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(*
Functional Programming at St Matthews.
A 1hr crash course in functional programming. Taught, as "Programming 101",
during Science Week at St Matthews Primary School, Cambridge, UK to Years 5
and 6 (1011 year olds).
History:
Samin Ishtiaq, 10/08/2013.
Camb Science Centre. Avoid duplicate names for tryfsharp.
Tomas Petricek, 30/November/2010.
Minor naming and indentation changes
(to comply with the usual formatting style)
Samin Ishtiaq, {9,10}/March/2010.
Dropped areas for doubling, is_even.
Thanks to Tim Morley for helping out.
Samin Ishtiaq, 9/March/2009.
First version.
*)
(*
Part 1: Calculating
Programming is calculating. We're going to begin by using F#, literally, as a
calculator:
1. Doubleclick the F# icon to start up the F# programming environment.
2. This gives a you a new window with a prompt, ">". You can type
arithmetic expressions at this prompt, like you would into any calculator.
3. Try typing in a few expressions to see what answers you get. You have to
end every expression with a ";;" and then press Enter:
*)
2+3 ;;
3+2 ;;
3*4 ;;
1*2*3*4*5 ;;
(4/2) ;;
(*
4. Try typing in other expressions to evaluate. Use brackets to get the right
order of calculation:
*)
(2 + 3) * 4 ;;
2 + (3 * 4) ;;
2 + 3 * 4 ;;
(*
Part 2: Variables
1. You can give a "name" to a particular expression. You know about this idea
already: in Excel spreadsheets, you might have cell A2 hold the expression
=(2+3); you can think of "A2" as the name that holds the value 5.
2. In F#, like in maths, you use "let" to give a name to an expression. Try
this:
*)
let z = 42;;
(*
This binds z to 42, and you can now use z in your calculations:
*)
z  40 ;;
z + z ;;
z ;;
(*
In fact, you don't have to use "z". You can use any word, like your own
name:
*)
let samin = 42;;
samin  40 ;;
samin  50 ;;
(*
But it's always a good idea to use a name that makes sense for the
context. For instance, if you're calculating with the length of a rectangle,
you should use "length" rather than "foo".
*)
(*
Part 3: Doubling/Halving
You know what doubling and halving numbers means. Say you had a number 4,
then it's double is 8 and it's half is 2.
*)
let x = 4 ;;
let doubleX = x * 2 ;;
let halfX = x / 2 ;;
(*
Danger: function ahead
2. The answer "8" is all very well for a number which is 4. But
the function you know of that doubles the number (x*x) actually
applies to any number. The function says "give me a number and
I'll give you back it's double", and this is how you write
exactly that in F#:
*)
let double n = n * n ;;
(*
On the lefthand side of the "=" sign is the "give me the"
parameter. On the righthand side, is the "I'll give you back"
result.
3. Try running this program now. Here, we use it to double various
numbers:
*)
double 3 ;;
double 5 ;;
(*
4. Now you have to do a bit thinking: Try writing down the function to
cube a number by filling out the "..." in the definition below:
*)
//let cube n = ... ;;
(* We can now use the [cube] function to generate the first 10
cubic numbers:
First, some wrappers to make printing easier.
*)
let printString s =
printf "%s" s ;;
let printStringNewline s =
printfn "%s" s ;;
let printNum n =
printf "%d" n ;;
(* Now the first 12 cubic numbers. *)
for y = 1 to 12 do
printNum y
printString " * "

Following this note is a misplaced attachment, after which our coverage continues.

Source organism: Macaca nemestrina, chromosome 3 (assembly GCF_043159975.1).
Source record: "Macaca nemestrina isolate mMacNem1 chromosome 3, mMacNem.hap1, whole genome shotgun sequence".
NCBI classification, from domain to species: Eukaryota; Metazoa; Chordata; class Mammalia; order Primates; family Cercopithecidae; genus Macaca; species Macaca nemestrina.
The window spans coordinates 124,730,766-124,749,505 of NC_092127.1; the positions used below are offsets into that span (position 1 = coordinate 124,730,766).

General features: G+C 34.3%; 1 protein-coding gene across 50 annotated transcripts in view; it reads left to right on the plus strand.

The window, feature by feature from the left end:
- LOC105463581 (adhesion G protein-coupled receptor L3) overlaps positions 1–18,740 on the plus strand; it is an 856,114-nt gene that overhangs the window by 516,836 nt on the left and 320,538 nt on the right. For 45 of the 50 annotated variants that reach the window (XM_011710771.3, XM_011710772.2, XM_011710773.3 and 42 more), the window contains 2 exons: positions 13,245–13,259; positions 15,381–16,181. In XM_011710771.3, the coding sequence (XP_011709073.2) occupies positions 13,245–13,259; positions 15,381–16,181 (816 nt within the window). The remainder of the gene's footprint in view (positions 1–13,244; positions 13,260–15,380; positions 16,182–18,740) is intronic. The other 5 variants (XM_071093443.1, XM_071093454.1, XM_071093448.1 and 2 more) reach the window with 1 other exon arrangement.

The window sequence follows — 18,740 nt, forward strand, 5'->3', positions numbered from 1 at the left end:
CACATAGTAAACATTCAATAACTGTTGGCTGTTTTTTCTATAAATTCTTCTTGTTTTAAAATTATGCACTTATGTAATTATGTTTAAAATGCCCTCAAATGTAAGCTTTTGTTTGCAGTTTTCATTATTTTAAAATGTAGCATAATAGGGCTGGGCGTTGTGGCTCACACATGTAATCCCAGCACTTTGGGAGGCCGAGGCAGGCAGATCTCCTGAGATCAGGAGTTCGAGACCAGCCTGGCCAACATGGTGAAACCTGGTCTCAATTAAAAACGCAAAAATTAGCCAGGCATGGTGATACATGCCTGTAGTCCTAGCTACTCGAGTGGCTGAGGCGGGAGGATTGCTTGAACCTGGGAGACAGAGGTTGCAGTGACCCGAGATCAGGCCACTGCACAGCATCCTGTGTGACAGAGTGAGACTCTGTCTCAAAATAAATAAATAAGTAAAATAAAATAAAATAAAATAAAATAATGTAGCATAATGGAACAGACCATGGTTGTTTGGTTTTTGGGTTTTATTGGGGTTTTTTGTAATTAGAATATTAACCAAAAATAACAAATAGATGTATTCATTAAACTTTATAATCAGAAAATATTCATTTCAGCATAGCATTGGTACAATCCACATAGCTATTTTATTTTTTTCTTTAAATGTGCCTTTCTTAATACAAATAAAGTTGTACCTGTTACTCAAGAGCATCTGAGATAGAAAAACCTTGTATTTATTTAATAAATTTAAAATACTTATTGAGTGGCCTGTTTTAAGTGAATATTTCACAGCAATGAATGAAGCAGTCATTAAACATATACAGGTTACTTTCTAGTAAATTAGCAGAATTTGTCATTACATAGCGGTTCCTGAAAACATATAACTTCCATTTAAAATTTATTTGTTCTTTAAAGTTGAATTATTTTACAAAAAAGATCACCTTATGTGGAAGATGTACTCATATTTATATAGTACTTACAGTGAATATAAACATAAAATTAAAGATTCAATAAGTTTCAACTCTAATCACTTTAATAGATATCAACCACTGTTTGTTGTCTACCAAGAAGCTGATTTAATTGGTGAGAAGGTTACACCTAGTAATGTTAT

printNum y
printString " * "
printNum y
printString " = "
// printNum (cube y)
printStringNewline "" ;;
(*
1. You know what odd and even numbers are. Here's a function to test whether a
number, x, is even:
*)
let isEven x =
if ((x % 2) = 0) then
printStringNewline "x is even"
else
printStringNewline "x is not even" ;;
(*
"%" is the "remainder" operation: x%y it returns the remainder after we divide
x by y.
The isEven function uses "ifthenelse", a programming language construct
that tests a condition; if the condition holds then it does the "then" part of
the program; if the condition doesn't hold, it does the "else" part of the
program.
Can you write isOdd, the function that takes a number and tests for whether
number is odd? Think how you'd modify isEven to write isOdd:
> let isOdd x = ...
*)
(*
2. Let's write a program to generate the times tables. First, a very simple
version, that only multiplies two numbers x and y:
> let multiply x y = ...
To generate the times table for 4, say, we actually need to multiply 4 by 1,
by 2, by 3,.... all the way to 12. We can do things stupidly like this:
> (multiply 4 1) ;;
> (multiply 4 2) ;;
> (multiply 4 3) ;;
...
> (multiply 4 12) ;;
Or we can be smart and realize that we're doing the same thing over and over
again. In such a case, we can use a "for" loop to repeatedly do (almost) the
same thing:
*)
let timesTable x =
for y = 1 to 12 do
printNum (x*y)
printStringNewline "" ;;
(*
Try it:
*)
timesTable 4 ;;
timesTable 7 ;;
timesTable 100 ;;
(*
And my favourite:
*)
timesTable 0 ;;
(*
Here's a much prettier version of timesTable:
*)
let timesTablePretty x =
for y = 1 to 12 do
printNum x
printString " x "
printNum y
printString " = "
printNum (y*x)
printStringNewline "" ;;
(*
5. Write a function to calculate the Fibonacci series.
The nth fibonacci number is the sum of the previous two fibonacci numbers:
fib 0 = 0
fib 1 = 1
fib n = fib n1 + fib n2
*)
let rec fib n =
if (n=0) then 0
else if (n=1) then 1
else (fib (n1)) + (fib (n2))
(*
Finding out more:
F# is a programming language in the MLtradition. Look at:
http://fsharp.net
http://caml.inria.fr
There are lots of programming languages out there. Take a look at python,
smalltalk, JavaScript, C, ARM Assembler.
*)